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Brashear teacher, student leader defend principal’s slavery question

Samson X Horne

A teacher and the Student Council president at Brashear High School say the principal’s heart was in the right place on Thursday when she asked the school’s 1,200 students whether they’d try to escape slavery.

“She wouldn’t do anything to hurt these kids. She was trying to engage a meaningful conversation,” said librarian Carlton Heywood, who is black. He has been at Brashear eight years and Pittsburgh Public Schools for 27 years. He also doubles as an African American studies teacher.

Principal Kimberly Safran’s inquiry sparked outrage , both at the school and with parents, according to Trib news partner WPXI.

Safran, who is white, wasn’t immediately available for comment for this story.

The question, which was part of the school’s “Restorative Practice,” was asked at the conclusion of the morning announcements that are broadcast over the school’s intercom.

Heywood said Restorative Practice questions, which he said are crafted by another administrator, are asked every morning at the school with the intent to prompt dialogue beyond academic curriculum to start the day.

The question is forwarded to all staff members in the morning, prior to the start of the school day.

Heywood said he didn’t read the question that morning, but did hear it over the intercom.

He said faculty and students alike have come to him to help cope with the fallout.

“It was awkward to hear on the loudspeaker,” he said. “Students were pretty shocked. Especially our African American students. I think it’s the sensitivity of it being February (Black History Month) and them feeling like they have to come up with an answer for their peers.

“I think she feels horrible about putting them in a position like that.”

In response to the backlash levied against Safran, Student Council President Leon Blair, who is black, posted his own message on Friday night saying the principal has “no malice in her heart.”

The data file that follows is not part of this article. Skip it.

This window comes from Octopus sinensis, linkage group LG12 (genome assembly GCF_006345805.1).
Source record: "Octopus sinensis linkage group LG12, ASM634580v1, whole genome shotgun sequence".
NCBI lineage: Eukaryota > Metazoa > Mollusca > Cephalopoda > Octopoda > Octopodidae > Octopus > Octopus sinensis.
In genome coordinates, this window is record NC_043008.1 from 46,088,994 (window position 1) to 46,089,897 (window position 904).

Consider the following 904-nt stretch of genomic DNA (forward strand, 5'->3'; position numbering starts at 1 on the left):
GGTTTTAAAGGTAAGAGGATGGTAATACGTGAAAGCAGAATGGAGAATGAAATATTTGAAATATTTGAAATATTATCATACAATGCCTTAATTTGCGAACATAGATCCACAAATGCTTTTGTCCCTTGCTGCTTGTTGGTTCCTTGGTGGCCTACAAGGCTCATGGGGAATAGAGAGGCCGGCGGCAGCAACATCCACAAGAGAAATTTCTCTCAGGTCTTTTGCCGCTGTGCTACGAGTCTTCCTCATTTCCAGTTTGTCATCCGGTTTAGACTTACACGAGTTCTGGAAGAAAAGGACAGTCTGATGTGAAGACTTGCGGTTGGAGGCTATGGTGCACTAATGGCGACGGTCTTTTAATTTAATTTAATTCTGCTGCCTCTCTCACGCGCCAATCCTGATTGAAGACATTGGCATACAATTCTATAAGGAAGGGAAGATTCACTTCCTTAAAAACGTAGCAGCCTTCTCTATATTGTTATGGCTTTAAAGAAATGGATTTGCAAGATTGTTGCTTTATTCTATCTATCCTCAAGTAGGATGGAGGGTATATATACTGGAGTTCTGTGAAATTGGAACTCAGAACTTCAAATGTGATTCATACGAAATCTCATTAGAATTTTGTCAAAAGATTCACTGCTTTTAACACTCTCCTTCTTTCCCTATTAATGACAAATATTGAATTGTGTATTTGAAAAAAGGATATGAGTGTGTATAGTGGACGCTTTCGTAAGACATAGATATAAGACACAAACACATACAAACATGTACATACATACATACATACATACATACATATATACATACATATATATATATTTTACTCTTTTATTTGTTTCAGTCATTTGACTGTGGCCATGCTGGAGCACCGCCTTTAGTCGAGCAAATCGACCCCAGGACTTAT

The senior’s comments aligned with Heywood’s assertion that the question was meant to spark dialogue.

He also challenged that some of his peers and their parents act “ingnorantly” because they don’t “accurately know their history,” and that there’s been an effort to spread a “false narrative” about Safran.

“We cannot spread false or one sided narratives and bash someone just because you or your child lack the ability to critically think and have the conversation. A lot of students do not know their history in depth therefore when they hear a tough question such as the one that was asked they react ignorantly,” he wrote.

Blair added that the school is making an effort “to repair any harm caused.” He did not elaborate.

I see a lot of people sharing a false narrative about my school and principal. So I will address it. I am the student…

Posted by Leon Lee – Blair on Friday, February 8, 2019

A Facebook post from Amber Stone, who says her son attends Brashear, said her son called he upset that morning about the incident.

Sloan said she called Safran, but the principal’s explanation didn’t “match up with the question.”

A Thursday Facebook post from Amber Stone, who says her son attends Brashear, said her son called he upset that morning about the incident.

Sloan said she called Safran, but the principal’s explanation didn’t “match up with the question.”

Heywood said the question “grabbed wings” because it was executed poorly, not because of bad intentions.

“Maybe the question could have been framed to reflect a historical time period, so (the students) could build on something they’d been learning in class,” he said.

Since Thursday, Safran has offered schoolwide apologies over the intercom, and has stopped some students in the hallway to personally apologize “one-on-one,” Heywood said.

Moving forward, Heywood said the school will start asking students to work with faculty members to formulate Restorative Practice questions.

He also said the administration has talked about plans to work with a school equity team and the Black Student Union and establish sensitivity training.

Samson X Horne is a Tribune-Review staff writer. Reach him at [email protected] or via Twitter @spinal_tapp.